Florida Overtakes Texas As Third Most Popular State For The Exclusive Forbes 400 Club
Last year billionaire hedge fund manager David Tepper held the title of New Jersey’s richest. But he has since moved (along with his $19 billion firm) to Florida, a state with no estate or personal income tax. Advantageous for him, perhaps: he logged about $1.2 billion in earnings in 2015. Not so much for the Garden State, as it might suffer a budget shortfall once Tepper stops contributing to its tax roll.
Tepper (No. 35, $11.4 billion) isn’t the only Forbes 400 member to relocate to the Sunshine State in recent years. Florida’s richest resident, Thomas Peterffy (No. 32, $12.6 billion) moved from Greenwich, Conn., in 2015. Unlike Tepper, though, he kept the headquarters of his discount brokerage firm, Interactive Brokers Group, up North. Bob Duggan, who sold his biotech firm Pharmacyclics for $21 billion and made $3.5 billion before taxes, also recently moved to Florida. Owner of auto-parts maker Flex-N-Gate Shahid Khan (No. 70, $7 billion), who immigrated to the U.S. from Pakistan at age 16, lived in Illinois for years before more recently moving to the Sunshine State. His commitment to Florida seems strong: Khan owns the NFL’s Jacksonville Jaguars, a team valued at almost $2 billion. He bought the team in 2012.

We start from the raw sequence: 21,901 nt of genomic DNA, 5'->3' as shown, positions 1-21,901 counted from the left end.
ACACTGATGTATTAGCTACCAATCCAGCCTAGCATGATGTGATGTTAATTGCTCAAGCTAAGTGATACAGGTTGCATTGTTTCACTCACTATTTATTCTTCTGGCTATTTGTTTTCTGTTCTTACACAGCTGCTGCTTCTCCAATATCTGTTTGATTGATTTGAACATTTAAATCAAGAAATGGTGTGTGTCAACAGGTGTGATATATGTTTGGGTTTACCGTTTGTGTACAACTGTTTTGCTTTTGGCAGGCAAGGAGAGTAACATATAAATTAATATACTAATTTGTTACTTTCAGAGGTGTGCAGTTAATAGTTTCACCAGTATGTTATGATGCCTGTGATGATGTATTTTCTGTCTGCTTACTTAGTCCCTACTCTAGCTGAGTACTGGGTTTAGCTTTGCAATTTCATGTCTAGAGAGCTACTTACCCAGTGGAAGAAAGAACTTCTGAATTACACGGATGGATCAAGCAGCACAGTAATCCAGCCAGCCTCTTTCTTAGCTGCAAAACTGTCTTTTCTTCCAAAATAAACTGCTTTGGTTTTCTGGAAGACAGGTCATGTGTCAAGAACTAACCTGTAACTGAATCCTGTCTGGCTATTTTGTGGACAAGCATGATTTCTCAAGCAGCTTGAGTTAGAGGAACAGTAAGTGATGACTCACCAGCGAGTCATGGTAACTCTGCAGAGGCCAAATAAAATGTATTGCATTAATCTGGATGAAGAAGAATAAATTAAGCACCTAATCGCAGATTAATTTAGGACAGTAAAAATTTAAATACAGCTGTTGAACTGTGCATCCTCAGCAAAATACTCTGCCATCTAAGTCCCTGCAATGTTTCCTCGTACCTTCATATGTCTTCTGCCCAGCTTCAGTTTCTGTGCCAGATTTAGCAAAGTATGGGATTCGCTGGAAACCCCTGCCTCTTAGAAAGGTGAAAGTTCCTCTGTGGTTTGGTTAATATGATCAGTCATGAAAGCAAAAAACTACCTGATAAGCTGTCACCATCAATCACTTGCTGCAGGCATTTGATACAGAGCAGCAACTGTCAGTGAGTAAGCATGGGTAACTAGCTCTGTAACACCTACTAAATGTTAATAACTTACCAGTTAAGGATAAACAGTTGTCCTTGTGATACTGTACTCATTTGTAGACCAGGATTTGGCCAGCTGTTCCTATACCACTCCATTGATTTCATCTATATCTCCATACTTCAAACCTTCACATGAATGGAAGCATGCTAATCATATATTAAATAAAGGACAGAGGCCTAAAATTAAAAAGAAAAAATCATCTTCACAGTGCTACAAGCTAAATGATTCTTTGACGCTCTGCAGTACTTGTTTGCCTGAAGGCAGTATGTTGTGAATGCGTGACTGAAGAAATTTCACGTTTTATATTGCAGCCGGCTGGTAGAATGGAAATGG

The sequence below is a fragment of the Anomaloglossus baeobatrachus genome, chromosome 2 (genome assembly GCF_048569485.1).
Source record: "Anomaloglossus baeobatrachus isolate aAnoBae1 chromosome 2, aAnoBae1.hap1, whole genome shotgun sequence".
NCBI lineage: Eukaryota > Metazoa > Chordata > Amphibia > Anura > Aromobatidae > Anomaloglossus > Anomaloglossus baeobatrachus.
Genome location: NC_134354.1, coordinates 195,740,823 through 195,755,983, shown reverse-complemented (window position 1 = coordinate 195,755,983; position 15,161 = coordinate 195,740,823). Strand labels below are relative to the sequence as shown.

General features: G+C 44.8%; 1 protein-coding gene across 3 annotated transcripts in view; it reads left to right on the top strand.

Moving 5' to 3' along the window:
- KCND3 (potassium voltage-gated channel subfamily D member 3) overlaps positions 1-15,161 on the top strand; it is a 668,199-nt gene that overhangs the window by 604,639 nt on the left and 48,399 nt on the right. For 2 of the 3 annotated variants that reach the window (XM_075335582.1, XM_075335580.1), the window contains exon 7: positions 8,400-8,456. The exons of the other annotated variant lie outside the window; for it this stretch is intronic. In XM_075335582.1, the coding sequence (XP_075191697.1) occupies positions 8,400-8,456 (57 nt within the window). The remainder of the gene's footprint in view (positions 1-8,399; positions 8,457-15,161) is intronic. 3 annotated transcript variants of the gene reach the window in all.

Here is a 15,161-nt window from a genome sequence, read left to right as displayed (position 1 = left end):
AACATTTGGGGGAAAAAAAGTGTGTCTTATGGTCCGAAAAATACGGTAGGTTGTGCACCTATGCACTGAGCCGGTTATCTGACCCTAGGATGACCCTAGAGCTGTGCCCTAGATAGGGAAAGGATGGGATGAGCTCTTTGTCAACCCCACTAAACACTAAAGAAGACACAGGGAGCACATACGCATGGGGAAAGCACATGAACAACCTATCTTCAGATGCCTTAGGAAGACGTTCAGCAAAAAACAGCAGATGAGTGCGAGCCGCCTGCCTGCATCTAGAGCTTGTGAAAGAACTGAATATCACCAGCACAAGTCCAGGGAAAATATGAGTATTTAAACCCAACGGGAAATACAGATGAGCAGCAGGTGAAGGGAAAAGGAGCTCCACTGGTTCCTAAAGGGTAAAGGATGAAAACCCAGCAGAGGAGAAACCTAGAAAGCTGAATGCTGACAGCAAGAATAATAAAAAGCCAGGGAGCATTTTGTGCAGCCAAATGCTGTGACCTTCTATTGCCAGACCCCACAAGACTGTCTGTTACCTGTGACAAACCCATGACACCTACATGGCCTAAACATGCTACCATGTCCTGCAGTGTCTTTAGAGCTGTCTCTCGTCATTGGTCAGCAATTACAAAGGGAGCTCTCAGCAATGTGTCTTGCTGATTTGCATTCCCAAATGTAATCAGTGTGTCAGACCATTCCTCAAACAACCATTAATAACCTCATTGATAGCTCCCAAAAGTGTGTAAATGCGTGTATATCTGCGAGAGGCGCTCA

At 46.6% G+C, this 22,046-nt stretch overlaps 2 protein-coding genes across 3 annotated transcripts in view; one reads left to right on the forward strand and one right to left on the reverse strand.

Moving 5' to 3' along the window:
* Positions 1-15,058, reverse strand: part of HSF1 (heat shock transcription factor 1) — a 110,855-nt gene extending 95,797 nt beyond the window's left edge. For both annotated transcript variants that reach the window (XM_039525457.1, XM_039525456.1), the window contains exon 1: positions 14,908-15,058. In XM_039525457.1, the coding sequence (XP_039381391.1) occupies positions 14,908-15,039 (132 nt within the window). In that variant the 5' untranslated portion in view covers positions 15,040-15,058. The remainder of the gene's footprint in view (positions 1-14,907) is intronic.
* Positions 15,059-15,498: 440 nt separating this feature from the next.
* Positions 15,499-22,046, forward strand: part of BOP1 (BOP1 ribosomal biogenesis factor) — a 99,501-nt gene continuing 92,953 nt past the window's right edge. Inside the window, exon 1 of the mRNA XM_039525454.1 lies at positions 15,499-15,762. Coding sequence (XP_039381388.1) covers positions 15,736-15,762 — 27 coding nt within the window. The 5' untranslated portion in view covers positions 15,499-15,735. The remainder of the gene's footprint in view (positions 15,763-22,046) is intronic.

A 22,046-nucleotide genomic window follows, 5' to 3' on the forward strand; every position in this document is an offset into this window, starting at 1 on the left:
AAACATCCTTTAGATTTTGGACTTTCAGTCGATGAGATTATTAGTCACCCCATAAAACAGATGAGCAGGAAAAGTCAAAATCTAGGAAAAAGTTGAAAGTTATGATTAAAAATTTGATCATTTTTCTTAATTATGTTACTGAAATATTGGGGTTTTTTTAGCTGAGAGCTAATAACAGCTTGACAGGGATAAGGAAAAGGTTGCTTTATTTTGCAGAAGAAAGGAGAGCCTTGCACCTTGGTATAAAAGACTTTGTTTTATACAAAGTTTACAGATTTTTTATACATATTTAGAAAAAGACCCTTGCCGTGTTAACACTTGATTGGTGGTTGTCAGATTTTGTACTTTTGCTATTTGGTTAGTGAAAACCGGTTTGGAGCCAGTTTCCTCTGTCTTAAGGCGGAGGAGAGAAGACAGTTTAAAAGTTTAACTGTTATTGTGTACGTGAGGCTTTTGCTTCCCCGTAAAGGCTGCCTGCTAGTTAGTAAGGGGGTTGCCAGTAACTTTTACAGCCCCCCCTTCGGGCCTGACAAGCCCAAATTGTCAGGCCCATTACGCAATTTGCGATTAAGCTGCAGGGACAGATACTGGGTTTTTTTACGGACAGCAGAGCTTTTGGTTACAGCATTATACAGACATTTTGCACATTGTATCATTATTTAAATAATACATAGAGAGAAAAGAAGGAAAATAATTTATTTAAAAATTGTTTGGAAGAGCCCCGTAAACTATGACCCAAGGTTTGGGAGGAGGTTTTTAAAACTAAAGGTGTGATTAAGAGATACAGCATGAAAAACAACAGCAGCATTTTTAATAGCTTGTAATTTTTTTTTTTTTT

These billionaires as well as five newcomers have helped boost the number of Forbes 400 members in the state to 40, up from 31 just two years ago. With that, Florida surpasses Texas as the third most popular home state for the exclusive club for the first time this century — and probably even longer. In 2000, The Forbes 400 featured only 16 Floridians. That same year, there were 34 Texans. Today that number has dropped to 33, two fewer than a year ago and the lowest since 2000.